In The Washington Examiner, Emily Cary talks with Violinist David Rabinovich of the Apollo Ensemble about the discovery of several works in the Amsterdam’s Ets-Chaim Library and their reconstruction by Ton Koopman, founder of the Amsterdam Baroque Orchestra:
“We look forward to playing at the Kennedy Center again,” he said. “It’s an amazing venue and the response of the audience was wonderful. They loved several works we played at that time by the Italian composer [Salamon] Rossi, so we will play two sonatas that he wrote for the court about 1622, possibly for a wedding ceremony. They are performed by two violins, cello and harpsichord, a very popular combination at that time. He was one of the founders of the baroque genre and his work is a transition between the late Italian Renaissance and early baroque. Although he was Jewish, he changed his name, as many did at that time.”
Read the rest here.
Professor Jenna Weissman Joselit of George Washington University reflects on last week’s concert, Jewish Baroque Treasures from Italy and Amsterdam:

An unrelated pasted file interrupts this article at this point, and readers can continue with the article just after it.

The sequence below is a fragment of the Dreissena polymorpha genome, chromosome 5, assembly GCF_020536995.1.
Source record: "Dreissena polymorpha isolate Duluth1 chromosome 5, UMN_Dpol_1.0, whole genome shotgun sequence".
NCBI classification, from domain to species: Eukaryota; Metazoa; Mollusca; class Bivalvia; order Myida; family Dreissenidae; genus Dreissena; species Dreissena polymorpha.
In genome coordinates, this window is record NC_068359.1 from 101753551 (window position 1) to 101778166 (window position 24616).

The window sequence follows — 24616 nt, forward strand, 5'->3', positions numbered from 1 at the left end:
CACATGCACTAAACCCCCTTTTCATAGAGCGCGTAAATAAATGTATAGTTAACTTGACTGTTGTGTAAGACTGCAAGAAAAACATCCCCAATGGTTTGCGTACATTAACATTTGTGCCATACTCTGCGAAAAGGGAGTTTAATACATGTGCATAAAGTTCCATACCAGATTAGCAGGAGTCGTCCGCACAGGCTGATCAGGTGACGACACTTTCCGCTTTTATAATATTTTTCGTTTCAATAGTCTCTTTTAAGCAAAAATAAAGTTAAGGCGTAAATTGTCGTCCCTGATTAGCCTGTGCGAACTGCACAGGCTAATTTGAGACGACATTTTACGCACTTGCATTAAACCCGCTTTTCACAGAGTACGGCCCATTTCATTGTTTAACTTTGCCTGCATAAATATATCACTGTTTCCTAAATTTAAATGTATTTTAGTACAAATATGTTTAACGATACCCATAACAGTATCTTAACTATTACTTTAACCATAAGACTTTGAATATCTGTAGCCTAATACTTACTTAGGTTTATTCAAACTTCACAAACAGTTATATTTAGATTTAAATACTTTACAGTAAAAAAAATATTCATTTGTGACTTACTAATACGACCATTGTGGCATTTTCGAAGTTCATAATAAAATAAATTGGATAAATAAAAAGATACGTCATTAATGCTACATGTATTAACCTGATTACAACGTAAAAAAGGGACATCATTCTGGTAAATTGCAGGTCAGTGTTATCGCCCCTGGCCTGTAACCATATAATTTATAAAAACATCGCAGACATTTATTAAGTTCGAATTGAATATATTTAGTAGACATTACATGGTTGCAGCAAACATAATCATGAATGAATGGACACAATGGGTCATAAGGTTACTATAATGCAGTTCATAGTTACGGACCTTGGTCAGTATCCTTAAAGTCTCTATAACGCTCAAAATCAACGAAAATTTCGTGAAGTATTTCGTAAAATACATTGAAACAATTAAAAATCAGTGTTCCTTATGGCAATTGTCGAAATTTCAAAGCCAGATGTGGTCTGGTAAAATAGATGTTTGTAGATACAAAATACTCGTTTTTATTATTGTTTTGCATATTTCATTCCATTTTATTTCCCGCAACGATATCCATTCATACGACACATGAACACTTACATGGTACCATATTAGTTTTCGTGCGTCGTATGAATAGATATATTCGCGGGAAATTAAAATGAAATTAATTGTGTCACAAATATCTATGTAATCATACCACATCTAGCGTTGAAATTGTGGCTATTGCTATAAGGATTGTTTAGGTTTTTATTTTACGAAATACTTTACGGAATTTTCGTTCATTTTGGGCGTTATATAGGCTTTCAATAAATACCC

Last Monday night, May 13th, the Apollo Ensemble performed at the Kennedy Center, bringing this member of the audience to tears more than once. The group’s bravura musicianship had something to do with my heightened emotional state, as did the beauty of the music. Digital projections of the musical compositions, some bearing the cameo-like stamp of the Etz-Hayim Library, also tugged at my heart-strings, while the incisive program notes composed by Professor James Loeffler of the University of Virginia made me want to learn more.
But what really struck me — and hard — was the sense that this particular concert was itself a composition of layers, whose structure was built on the multiple strands that make up the Jewish experience: Creative energy, loss, rediscovery, preservation, translation, reinterpretation and the prospect of renewal.
Read the rest here.
On Monday, May 6th, at 9PM (EST), Washington DC’s WETA 90.9 FM will broadcast our Fall 2012 concert, Between Two Worlds: Jewish Voices in Modern European Music.
Wherever you are, can also listen live on WETA’s website by clicking here.
Don’t miss what the Washington Post called “a blazing, larger-than-life performance that seemed to celebrate the triumph of the human spirit, even from the depths of chaos.”
Michael Haas, research director of the Jewish Music Institute for Suppressed Music (SOAS, University of London), has written a book on ”Jewish composers and musicians banned by the Third Reich and the consequences for music throughout the rest of the twentieth century.” The book, Forbidden Music: The Jewish Composers Banned by the Nazis, will be released by Yale University Press on May 13.
Maestro James Conlon, Music Director of the Los Angeles Opera (and Pro Musica Hebraica’s artistic adviser) has been awarded this year’s Roger E. Joseph Prize from the Hebrew Union College-Jewish Institute of Religion: